Tightwads and Spendthrifts Attract, Marry, Fight

Tightwads are likely to tie the knot with individuals who throw caution to the wind when spending money, often to the detriment of the marriage, new research suggests.

On the mating scene, the adage says opposites indeed attract, though past research suggests the saying has more to do with fantasy than reality. One recent study revealed people are more likely to seek partners with matching personality traits, even while claiming to want someone who is sort of the yin to their yang. And in terms of looks, there's a statistical tendency for hotties to stick together while the not-so-hot also partner up.

The new study, based on surveys of more than 1,000 married and unmarried adults, shows opposites attract in the financial realm of relationships.

Scott Rick of the University of Michigan's Ross School of Business and his colleagues found that whether a tightwad or spendthrift, participants indicated they were unhappy about their emotional reactions toward spending money. (For instance, a penny pincher would experience lots of inner pain when spending money.) The more dissatisfied they were, the more likely each participant was to be attracted to individuals with opposing spending views.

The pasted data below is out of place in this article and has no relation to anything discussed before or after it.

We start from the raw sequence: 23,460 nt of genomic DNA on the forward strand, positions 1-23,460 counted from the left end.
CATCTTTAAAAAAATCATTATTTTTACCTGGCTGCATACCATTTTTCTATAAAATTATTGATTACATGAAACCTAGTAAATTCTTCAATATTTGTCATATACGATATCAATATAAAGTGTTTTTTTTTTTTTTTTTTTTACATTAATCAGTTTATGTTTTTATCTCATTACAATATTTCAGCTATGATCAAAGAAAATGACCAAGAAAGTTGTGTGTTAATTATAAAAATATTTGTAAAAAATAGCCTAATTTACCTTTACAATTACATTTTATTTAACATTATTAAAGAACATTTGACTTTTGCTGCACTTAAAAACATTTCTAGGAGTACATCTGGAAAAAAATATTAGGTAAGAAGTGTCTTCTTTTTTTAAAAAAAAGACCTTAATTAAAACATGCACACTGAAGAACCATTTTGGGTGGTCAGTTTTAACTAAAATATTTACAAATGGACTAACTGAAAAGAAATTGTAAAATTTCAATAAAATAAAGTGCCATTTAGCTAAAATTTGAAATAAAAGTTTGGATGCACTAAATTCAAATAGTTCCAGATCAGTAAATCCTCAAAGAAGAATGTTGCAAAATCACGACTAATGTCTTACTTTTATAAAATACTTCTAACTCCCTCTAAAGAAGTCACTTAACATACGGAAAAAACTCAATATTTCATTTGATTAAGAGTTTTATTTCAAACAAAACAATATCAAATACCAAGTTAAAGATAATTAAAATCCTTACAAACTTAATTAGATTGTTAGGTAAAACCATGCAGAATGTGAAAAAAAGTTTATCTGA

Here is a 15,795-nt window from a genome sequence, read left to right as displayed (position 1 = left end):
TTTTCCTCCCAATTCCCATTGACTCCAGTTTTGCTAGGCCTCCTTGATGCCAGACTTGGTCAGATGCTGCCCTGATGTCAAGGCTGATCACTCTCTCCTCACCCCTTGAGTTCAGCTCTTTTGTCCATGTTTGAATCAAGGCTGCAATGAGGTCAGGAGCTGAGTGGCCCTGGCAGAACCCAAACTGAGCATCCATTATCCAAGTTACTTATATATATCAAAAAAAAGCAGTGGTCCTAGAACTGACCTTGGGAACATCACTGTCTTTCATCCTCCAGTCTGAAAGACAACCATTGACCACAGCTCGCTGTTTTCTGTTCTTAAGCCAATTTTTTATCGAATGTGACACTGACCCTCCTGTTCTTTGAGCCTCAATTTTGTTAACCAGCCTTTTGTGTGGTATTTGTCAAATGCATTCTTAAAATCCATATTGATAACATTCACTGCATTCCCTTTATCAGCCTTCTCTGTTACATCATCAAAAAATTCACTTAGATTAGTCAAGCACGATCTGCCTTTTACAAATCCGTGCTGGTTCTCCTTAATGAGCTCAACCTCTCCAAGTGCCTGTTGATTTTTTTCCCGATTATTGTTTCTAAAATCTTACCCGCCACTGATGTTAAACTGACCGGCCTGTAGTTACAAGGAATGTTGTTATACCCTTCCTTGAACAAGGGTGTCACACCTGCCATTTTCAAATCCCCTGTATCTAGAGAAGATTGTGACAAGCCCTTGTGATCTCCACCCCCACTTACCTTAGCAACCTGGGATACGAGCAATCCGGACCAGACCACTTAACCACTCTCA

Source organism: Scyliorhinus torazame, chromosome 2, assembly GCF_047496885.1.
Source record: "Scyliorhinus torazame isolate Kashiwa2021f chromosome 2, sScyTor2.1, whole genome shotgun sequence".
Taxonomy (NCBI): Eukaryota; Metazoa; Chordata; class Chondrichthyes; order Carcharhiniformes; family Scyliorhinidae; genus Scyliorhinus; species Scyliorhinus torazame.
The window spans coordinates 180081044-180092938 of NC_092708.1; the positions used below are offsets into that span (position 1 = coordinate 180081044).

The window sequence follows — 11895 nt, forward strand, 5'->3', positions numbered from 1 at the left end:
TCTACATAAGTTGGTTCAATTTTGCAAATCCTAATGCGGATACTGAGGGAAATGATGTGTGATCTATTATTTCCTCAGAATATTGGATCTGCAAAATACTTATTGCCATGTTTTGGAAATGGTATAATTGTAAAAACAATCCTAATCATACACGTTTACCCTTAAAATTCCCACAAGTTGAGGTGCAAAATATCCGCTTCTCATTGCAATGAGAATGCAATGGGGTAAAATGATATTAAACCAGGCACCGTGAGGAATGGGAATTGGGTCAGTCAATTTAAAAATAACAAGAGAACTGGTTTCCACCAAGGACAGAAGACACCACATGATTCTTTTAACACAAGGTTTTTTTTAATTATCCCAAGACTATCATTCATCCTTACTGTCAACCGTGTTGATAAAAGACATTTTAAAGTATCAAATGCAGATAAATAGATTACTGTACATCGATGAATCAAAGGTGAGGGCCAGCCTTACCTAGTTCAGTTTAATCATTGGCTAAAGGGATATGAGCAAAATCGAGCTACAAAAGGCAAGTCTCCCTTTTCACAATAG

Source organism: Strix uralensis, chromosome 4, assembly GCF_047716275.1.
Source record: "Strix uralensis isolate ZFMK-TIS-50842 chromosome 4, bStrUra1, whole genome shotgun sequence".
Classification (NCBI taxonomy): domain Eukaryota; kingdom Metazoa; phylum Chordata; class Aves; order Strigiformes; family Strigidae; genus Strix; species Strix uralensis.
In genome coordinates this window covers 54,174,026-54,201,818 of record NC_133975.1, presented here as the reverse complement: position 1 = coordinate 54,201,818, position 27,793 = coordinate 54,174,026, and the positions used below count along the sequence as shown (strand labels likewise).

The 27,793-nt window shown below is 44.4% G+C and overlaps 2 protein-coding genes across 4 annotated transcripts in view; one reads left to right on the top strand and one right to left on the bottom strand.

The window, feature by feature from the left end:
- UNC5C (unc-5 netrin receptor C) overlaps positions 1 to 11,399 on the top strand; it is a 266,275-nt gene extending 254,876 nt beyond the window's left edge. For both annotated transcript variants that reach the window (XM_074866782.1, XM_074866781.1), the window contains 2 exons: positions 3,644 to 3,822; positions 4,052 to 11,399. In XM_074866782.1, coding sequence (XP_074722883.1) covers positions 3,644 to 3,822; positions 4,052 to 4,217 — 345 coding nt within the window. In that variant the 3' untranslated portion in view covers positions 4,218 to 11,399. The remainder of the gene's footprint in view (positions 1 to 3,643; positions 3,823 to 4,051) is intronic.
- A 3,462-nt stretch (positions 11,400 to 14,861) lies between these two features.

However, in the long run the marriage of opposite spenders results in greater conflicts over money and lower marital satisfaction, the researchers found. These results held even when income, debt and savings were taken into account.

"Even though a spendthrift will have greater debt when married to another spendthrift than when married to a tightwad, the spendthrift is still less likely to argue about money with the other spendthrift," Rick said.

Despite this attraction between spending opposites, unmarried participants said their ideal romantic partner should share their views on spending.

"People tend to have poor introspective awareness of what they will initially find attractive when actually encountering potential mates," Rick said. "Our findings are consistent with the commonly observed disconnect between what people say they look for in an ideal mate and the characteristics of actual mates to whom they are attracted."

The research has been submitted to a journal, though it hasn't been accepted yet for publication.

Live Science Staff
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